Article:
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Search Results: 1 - 10 of 680106 matches for " A.L.E. Mofoke "
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Performance of Roselle (Hibiscus sabdariffa L) as Influenced by Irrigation Schedules
F.E. Babatunde,A.L.E. Mofoke
Pakistan Journal of Nutrition , 2006,
Abstract: Global outcry for food security necessitates both rain fed and irrigation farming to boost up world food production. This research therefore explored the possibility of growing roselle (Hibiscus sabdarriffa. L) under irrigation. The experimental treatments comprised five irrigation schedules with irrigation intervals (f) of 3, 5, 7, 9, and 11 days. The corresponding gross water requirements (GWR) were 37, 56, 74, 93, and 112mm. The crops were grown under check basin irrigation during the 2001/2002 and 2002/2003 irrigation seasons in Bauchi state, Nigeria. Results showed that difference in number of leaves per plant was significant (p = 0.05) with the fifth irrigation schedule (f = 11 days, GWR = 112mm) giving the highest value of 347 leaves per plant, while the first irrigation schedule (f = 3 days, GWR = 37mm) resulted in only 192 leaves per plant. Variations in plant height, number of branches per plant and canopy diameter were insignificant (p = 0.05). The influence of irrigation schedule on the yield of roselle measured with respect to fresh calyx weight was highly significant with a strong coefficient of determination of 97.1%. Yield soared with increase in seasonal irrigation depth. The increase followed a second degree polynomial, reaching a projected maximum of about 682 Kg/ha. The associated maximum seasonal application depth was found to be approximately 3389 mm. Results of this study indicate that maximum yield of roselle grown under irrigation could be attained with a weekly irrigation interval and a gross application depth of 188 mm.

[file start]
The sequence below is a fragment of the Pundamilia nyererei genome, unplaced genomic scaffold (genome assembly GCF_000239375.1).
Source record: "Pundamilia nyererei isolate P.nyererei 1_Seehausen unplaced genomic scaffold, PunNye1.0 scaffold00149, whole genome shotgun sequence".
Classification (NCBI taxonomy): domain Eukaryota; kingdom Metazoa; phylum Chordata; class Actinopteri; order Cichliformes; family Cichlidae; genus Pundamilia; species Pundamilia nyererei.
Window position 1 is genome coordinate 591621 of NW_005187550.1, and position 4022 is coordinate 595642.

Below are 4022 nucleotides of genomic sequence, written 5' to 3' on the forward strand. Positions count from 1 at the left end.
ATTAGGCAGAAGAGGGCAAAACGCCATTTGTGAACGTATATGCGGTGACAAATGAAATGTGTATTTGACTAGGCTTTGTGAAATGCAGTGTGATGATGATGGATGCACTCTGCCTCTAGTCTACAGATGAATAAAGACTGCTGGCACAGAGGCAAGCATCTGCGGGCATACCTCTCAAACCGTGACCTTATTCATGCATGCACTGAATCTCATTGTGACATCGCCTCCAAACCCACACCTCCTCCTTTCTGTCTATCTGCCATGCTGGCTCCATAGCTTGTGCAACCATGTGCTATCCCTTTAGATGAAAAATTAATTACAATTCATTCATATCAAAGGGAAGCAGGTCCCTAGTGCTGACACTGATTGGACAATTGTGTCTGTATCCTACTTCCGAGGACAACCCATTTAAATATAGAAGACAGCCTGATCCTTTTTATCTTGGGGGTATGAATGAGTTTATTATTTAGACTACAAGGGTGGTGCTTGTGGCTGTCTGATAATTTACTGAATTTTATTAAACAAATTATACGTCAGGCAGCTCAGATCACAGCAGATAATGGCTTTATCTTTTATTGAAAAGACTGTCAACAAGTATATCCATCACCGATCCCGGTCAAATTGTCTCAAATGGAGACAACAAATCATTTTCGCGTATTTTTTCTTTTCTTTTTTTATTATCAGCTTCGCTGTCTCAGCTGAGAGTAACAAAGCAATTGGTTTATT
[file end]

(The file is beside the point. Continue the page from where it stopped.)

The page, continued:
CHARACTERIZATION AND STANDARDIZATION OF CRUDE MORINGA OLEIFERA SEEDS FOR WASTEWATER TREATMENT
ARKU, A.Y.,S.M. MUSA,A.L.E. MOFOKE
Journal of Applied Phytotechnology in Environmental Sanitation , 2012,
Abstract: The use of local materials as disinfectants in wastewater treatment process is considered important especially in developing countries because of low cost and environmentally-friendly reasons among others. Crude seeds of drumstick (Moringa oleifera) were collected from trees in households and the surroundings in Maiduguri city, north-eastern Nigeria. They were threshed, shelled, milled and sieved to obtain the fine powder. It was then dissolved into clean water and subjected to analysis using Inductively-Coupled Plasma Optical Emission Spectrometry (ICPOES) method giving Iodine value 62.7, Potassium 10.59 mgL-1, Sodium 2.91 mgL-1, Calcium 22.68 mgL-1, Magnesium 0.16 mgL-1 and Phosphorus 2.29 mgL-1. Also, ten levels of concentrations; 0 (control), 0.1, 0.2, 0.3, 0.4, 0.5, 0.6, 0.7, 0.8, and 0.9 gL-1 were prepared and standardized in relation to the wastewater needed to be added. Only 0.4 concentration level was used in treating the domestic, agricultural and industrial wastewater samples. The results, when compared with standard values for drinking and agricultural use showed that they could only be used for unrestricted (drip) irrigation but not for drinking.
DETERMINATION OF WATER REQUIREMENTS FOR IRRIGATING HIBISCUS (ROSA SINENSIS) IN MAIDUGURI METROPOLIS
ARKU, A.Y.,S.M. MUSA,A.L.E. MOFOKE
Journal of Applied Phytotechnology in Environmental Sanitation , 2012,